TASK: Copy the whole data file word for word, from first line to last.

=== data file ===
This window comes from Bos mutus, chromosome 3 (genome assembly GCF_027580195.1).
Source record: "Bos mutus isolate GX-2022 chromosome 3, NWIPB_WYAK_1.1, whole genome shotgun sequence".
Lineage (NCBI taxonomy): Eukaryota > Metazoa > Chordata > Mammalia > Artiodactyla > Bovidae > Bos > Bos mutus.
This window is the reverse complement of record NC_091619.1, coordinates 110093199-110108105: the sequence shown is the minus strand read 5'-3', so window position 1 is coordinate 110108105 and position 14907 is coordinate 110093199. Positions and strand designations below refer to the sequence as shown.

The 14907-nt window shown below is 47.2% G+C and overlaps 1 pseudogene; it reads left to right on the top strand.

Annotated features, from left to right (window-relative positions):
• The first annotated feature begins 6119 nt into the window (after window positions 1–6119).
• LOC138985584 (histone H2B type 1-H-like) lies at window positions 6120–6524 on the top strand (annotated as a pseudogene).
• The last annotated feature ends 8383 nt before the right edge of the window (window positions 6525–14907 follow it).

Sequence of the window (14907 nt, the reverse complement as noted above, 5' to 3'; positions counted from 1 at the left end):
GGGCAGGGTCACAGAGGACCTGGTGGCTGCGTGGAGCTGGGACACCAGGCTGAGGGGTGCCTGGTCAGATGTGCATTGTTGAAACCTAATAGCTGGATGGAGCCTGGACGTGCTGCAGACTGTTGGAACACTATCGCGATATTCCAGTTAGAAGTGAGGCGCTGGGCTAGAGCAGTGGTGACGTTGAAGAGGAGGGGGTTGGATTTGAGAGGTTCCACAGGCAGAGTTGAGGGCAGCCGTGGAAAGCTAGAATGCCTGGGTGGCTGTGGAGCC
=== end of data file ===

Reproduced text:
This window comes from Bos mutus, chromosome 3 (genome assembly GCF_027580195.1).
Source record: "Bos mutus isolate GX-2022 chromosome 3, NWIPB_WYAK_1.1, whole genome shotgun sequence".
Lineage (NCBI taxonomy): Eukaryota > Metazoa > Chordata > Mammalia > Artiodactyla > Bovidae > Bos > Bos mutus.
This window is the reverse complement of record NC_091619.1, coordinates 110093199-110108105: the sequence shown is the minus strand read 5'-3', so window position 1 is coordinate 110108105 and position 14907 is coordinate 110093199. Positions and strand designations below refer to the sequence as shown.

The 14907-nt window shown below is 47.2% G+C and overlaps 1 pseudogene; it reads left to right on the top strand.

Annotated features, from left to right (window-relative positions):
• The first annotated feature begins 6119 nt into the window (after window positions 1–6119).
• LOC138985584 (histone H2B type 1-H-like) lies at window positions 6120–6524 on the top strand (annotated as a pseudogene).
• The last annotated feature ends 8383 nt before the right edge of the window (window positions 6525–14907 follow it).

Sequence of the window (14907 nt, the reverse complement as noted above, 5' to 3'; positions counted from 1 at the left end):
GGGCAGGGTCACAGAGGACCTGGTGGCTGCGTGGAGCTGGGACACCAGGCTGAGGGGTGCCTGGTCAGATGTGCATTGTTGAAACCTAATAGCTGGATGGAGCCTGGACGTGCTGCAGACTGTTGGAACACTATCGCGATATTCCAGTTAGAAGTGAGGCGCTGGGCTAGAGCAGTGGTGACGTTGAAGAGGAGGGGGTTGGATTTGAGAGGTTCCACAGGCAGAGTTGAGGGCAGCCGTGGAAAGCTAGAATGCCTGGGTGGCTGTGGAGCC